Two recent academic theses, published online in full-text form:
Some strange things turn up on Etsy: how about a 6,000 year-old meteorite, carved into Loveraftian shapes, and placed under glass as a paperweight? Unfortunately the maker has also added some hippy-dippy crystals, but the basic concept is sound…
“Made with Hardened PVC, actual 4000 to 6000 year old Meteorite, fine Magnifying Glass Dome, Swarovski crystals, wood and felt base. Tiny Pink areas slightly fluoresce with Black Light. In with the Meteorite is a complex setting. Is it an Alien, Cthonian life form, Volcanic formations or, something even more terrifying…”
The prestigious and beautifully-produced book series Library of America series is shortly to issue a slip-cased edition of Lynd Ward, Lynd Ward: Six Novels in Woodcuts. Similar to and inspired by the wordless woodcut novels of Frans Masereel, and with a similar anarchist and autobiographical sensibility, but with a more refined style and a more gothic approach in some works. Among others he illustrated Algernon Blackwood’s “The Wendigo” (below) and Mary Shelley’s Frankenstein. Many of his works seem to chime rather well with the Lovecraftian sensibility. One could even imagine that a way could be found to pair selected Ward woodcuts (of which there are a great many to choose from) with selected Lovecraft stories, so as to bring the two into an interesting posthumous collaboration.
At least one of his novels, Gods’ Man : A Novel in Woodcuts is in the public domain, although it appears that the estate of Lynd Ward still makes claims (possibly spurious, since its copyright was not renewed) upon it.
Viktor Wynd’s Little Shop of Horrors, London…
“The shop is perhaps best seen as an attempt to recreate or reinterpret with twenty first century sensibilities a 17th century Kunstkamera, a collection of objects assembled on a whim on the basis of their aesthetic or historical appeal, there is no attempt at creating or explaining any metanarratives or educating anyone, merely a display of naturalia and artificialia designed to give pleasure to the creators of the museum, who hope that you too will enjoy it.”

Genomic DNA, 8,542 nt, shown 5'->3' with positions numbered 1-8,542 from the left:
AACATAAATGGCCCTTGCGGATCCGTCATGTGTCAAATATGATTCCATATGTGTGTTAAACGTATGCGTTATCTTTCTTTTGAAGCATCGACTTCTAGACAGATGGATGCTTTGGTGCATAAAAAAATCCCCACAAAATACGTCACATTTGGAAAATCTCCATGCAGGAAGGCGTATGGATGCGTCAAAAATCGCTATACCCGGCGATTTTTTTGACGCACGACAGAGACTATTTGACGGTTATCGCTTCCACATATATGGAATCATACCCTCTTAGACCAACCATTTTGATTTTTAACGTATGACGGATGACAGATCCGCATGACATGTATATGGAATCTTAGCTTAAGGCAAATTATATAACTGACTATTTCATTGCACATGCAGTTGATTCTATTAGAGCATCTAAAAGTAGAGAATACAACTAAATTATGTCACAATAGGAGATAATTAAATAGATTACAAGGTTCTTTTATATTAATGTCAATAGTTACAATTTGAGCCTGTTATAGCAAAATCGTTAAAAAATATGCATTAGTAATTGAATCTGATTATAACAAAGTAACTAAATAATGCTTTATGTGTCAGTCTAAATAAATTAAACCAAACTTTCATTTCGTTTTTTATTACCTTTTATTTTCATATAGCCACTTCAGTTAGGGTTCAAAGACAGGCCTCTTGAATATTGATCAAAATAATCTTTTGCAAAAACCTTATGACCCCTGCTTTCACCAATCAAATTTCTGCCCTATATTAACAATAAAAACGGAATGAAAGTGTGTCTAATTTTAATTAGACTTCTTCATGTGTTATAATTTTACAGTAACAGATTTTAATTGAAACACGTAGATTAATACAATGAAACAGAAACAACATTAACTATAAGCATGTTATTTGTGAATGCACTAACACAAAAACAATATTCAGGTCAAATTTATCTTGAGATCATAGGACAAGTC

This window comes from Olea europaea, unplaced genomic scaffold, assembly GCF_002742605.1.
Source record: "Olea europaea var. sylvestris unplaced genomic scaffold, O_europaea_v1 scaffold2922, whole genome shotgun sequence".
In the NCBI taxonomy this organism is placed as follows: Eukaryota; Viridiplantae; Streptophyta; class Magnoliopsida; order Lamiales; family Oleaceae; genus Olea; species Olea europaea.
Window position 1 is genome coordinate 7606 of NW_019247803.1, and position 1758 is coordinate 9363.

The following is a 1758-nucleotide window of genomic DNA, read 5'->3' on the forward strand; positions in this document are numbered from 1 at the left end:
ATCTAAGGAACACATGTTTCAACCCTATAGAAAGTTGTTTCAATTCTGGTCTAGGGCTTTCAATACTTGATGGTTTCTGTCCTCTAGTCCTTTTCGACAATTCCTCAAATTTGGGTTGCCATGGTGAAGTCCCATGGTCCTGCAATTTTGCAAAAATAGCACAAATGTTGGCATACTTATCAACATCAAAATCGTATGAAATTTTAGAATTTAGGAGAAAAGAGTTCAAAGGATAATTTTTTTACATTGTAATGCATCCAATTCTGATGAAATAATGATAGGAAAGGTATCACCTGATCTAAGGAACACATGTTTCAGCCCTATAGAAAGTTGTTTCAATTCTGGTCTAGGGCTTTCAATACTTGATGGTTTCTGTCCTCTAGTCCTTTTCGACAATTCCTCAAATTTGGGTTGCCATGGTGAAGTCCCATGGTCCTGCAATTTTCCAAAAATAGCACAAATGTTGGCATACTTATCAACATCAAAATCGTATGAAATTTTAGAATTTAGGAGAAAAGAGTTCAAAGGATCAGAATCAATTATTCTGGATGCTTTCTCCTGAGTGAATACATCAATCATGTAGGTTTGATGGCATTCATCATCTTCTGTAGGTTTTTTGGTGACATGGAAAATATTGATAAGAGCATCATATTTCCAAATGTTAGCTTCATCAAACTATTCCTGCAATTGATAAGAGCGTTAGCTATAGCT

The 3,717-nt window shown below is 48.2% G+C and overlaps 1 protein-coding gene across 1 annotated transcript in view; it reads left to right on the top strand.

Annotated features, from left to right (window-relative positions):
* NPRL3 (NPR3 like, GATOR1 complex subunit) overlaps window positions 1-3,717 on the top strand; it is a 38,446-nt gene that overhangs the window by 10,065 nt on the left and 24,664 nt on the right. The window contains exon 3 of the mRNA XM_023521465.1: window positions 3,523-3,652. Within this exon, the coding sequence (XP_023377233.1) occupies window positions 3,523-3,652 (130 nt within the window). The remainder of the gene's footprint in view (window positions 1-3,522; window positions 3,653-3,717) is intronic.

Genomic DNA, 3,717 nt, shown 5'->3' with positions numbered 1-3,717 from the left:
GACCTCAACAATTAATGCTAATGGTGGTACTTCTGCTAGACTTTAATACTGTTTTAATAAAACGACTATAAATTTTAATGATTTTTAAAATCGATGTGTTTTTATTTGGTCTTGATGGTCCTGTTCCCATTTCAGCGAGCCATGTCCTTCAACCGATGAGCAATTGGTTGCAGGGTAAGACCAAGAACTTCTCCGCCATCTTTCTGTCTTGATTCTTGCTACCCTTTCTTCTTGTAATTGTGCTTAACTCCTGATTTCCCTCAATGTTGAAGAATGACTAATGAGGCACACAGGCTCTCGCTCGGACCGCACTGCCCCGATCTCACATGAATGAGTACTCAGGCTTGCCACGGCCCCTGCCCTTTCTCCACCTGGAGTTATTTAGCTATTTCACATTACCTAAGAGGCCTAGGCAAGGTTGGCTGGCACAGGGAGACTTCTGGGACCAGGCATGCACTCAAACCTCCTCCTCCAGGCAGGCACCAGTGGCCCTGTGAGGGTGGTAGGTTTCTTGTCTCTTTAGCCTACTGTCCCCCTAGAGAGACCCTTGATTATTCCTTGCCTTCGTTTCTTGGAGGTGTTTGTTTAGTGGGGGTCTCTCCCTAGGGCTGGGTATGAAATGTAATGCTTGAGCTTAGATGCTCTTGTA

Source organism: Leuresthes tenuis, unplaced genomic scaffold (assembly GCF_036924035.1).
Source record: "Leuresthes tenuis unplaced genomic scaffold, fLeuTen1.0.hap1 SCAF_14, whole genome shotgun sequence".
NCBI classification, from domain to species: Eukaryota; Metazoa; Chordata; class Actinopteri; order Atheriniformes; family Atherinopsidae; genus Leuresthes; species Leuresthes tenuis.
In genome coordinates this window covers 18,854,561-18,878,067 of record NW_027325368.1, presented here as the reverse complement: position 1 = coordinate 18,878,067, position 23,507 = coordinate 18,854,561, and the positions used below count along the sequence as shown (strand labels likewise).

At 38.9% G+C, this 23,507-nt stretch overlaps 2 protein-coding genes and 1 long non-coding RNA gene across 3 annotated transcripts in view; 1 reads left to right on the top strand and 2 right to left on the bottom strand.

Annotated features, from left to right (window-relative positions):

“Surprising numbers of our visitors wish to spend their time in trying to work out what is real and what is not. A distinction that we do not see, nor understand. Up until the Nineteenth century to call something original was to insult it, for if no one has done something before there’s probably a good reason, and so many people have done so much since then, and much of it to be regretted, that to be original or to claim to have something that is original can only really be seen as unlikely and extremely pretentious.”
The first issue of Salon Futura magazine is now online, sporting a 3D-rendering of Cthulhu’s watery abode. The free magazine is aiming for monthly publication, and is…
“a new and hopefully somewhat different magazine devoted to the discussion of science fiction, fantasy and other forms of speculative literature.”
A substantial new Alan Moore interview in The Skinny today, which has chunky sections on Lovecraft and Moore’s new graphic novel Neonomicon, which is set in Moore’s modern-day version of Lovecraft’s Red Hook…
“I wanted to do a story that modernised Lovecraft [ and via a blending with a police procedural approach ] actually put back some of the objectionable elements that Lovecraft himself censored, or that people since Lovecraft, who have been writing pastiches, have decided to leave out. Like the racism, the anti-Semitism, the sexism, the sexual phobias […] It is one of the most unpleasant stories I have ever written. It certainly wasn’t intended as my farewell to comics, but that is perhaps how it has ended up. It is one of the blackest, most misanthropic pieces that I’ve ever done. I was in a very, very bad mood.”
“why is Cthulhu […] humanoid? This is one of the questions we answer in the course of Neonomicon. And we do tell, I believe, a credible modern Lovecraft story”
Creative Commons portrait of Alan Moore by Javier Moreno, touched up by me and made B&W.
The first issue (2010) of the academic journal Studies in Gothic Fiction is available. It’s an open-access full-text ejournal, so the contents are free.